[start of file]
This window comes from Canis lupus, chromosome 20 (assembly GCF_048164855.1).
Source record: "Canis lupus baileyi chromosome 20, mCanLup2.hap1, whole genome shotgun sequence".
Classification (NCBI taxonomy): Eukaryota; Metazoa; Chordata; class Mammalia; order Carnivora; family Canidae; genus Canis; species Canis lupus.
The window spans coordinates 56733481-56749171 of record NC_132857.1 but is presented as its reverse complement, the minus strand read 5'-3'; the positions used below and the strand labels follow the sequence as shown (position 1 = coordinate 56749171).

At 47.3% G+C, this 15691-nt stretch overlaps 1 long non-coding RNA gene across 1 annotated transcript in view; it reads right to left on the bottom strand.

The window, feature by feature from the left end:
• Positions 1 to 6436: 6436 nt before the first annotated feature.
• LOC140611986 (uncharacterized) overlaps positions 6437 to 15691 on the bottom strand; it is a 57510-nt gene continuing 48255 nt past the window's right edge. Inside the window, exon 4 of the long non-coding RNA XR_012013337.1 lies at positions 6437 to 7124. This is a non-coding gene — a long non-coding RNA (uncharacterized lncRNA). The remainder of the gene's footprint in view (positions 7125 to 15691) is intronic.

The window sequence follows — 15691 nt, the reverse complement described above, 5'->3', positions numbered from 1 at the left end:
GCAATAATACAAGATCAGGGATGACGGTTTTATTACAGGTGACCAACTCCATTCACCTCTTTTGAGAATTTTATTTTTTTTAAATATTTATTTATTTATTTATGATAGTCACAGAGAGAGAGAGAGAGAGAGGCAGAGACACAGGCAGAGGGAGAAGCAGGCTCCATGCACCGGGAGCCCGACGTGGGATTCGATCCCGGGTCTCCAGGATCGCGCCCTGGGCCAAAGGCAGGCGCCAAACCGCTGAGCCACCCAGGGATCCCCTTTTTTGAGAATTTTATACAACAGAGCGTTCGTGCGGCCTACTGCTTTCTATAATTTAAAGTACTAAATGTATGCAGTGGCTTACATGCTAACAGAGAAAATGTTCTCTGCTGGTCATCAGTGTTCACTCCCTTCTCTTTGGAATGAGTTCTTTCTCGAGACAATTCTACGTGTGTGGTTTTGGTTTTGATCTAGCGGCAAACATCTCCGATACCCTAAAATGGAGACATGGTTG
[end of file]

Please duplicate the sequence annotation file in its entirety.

This window comes from Canis lupus, chromosome 20 (assembly GCF_048164855.1).
Source record: "Canis lupus baileyi chromosome 20, mCanLup2.hap1, whole genome shotgun sequence".
Classification (NCBI taxonomy): Eukaryota; Metazoa; Chordata; class Mammalia; order Carnivora; family Canidae; genus Canis; species Canis lupus.
The window spans coordinates 56733481-56749171 of record NC_132857.1 but is presented as its reverse complement, the minus strand read 5'-3'; the positions used below and the strand labels follow the sequence as shown (position 1 = coordinate 56749171).

At 47.3% G+C, this 15691-nt stretch overlaps 1 long non-coding RNA gene across 1 annotated transcript in view; it reads right to left on the bottom strand.

The window, feature by feature from the left end:
• Positions 1 to 6436: 6436 nt before the first annotated feature.
• LOC140611986 (uncharacterized) overlaps positions 6437 to 15691 on the bottom strand; it is a 57510-nt gene continuing 48255 nt past the window's right edge. Inside the window, exon 4 of the long non-coding RNA XR_012013337.1 lies at positions 6437 to 7124. This is a non-coding gene — a long non-coding RNA (uncharacterized lncRNA). The remainder of the gene's footprint in view (positions 7125 to 15691) is intronic.

The window sequence follows — 15691 nt, the reverse complement described above, 5'->3', positions numbered from 1 at the left end:
GCAATAATACAAGATCAGGGATGACGGTTTTATTACAGGTGACCAACTCCATTCACCTCTTTTGAGAATTTTATTTTTTTTAAATATTTATTTATTTATTTATGATAGTCACAGAGAGAGAGAGAGAGAGAGGCAGAGACACAGGCAGAGGGAGAAGCAGGCTCCATGCACCGGGAGCCCGACGTGGGATTCGATCCCGGGTCTCCAGGATCGCGCCCTGGGCCAAAGGCAGGCGCCAAACCGCTGAGCCACCCAGGGATCCCCTTTTTTGAGAATTTTATACAACAGAGCGTTCGTGCGGCCTACTGCTTTCTATAATTTAAAGTACTAAATGTATGCAGTGGCTTACATGCTAACAGAGAAAATGTTCTCTGCTGGTCATCAGTGTTCACTCCCTTCTCTTTGGAATGAGTTCTTTCTCGAGACAATTCTACGTGTGTGGTTTTGGTTTTGATCTAGCGGCAAACATCTCCGATACCCTAAAATGGAGACATGGTTG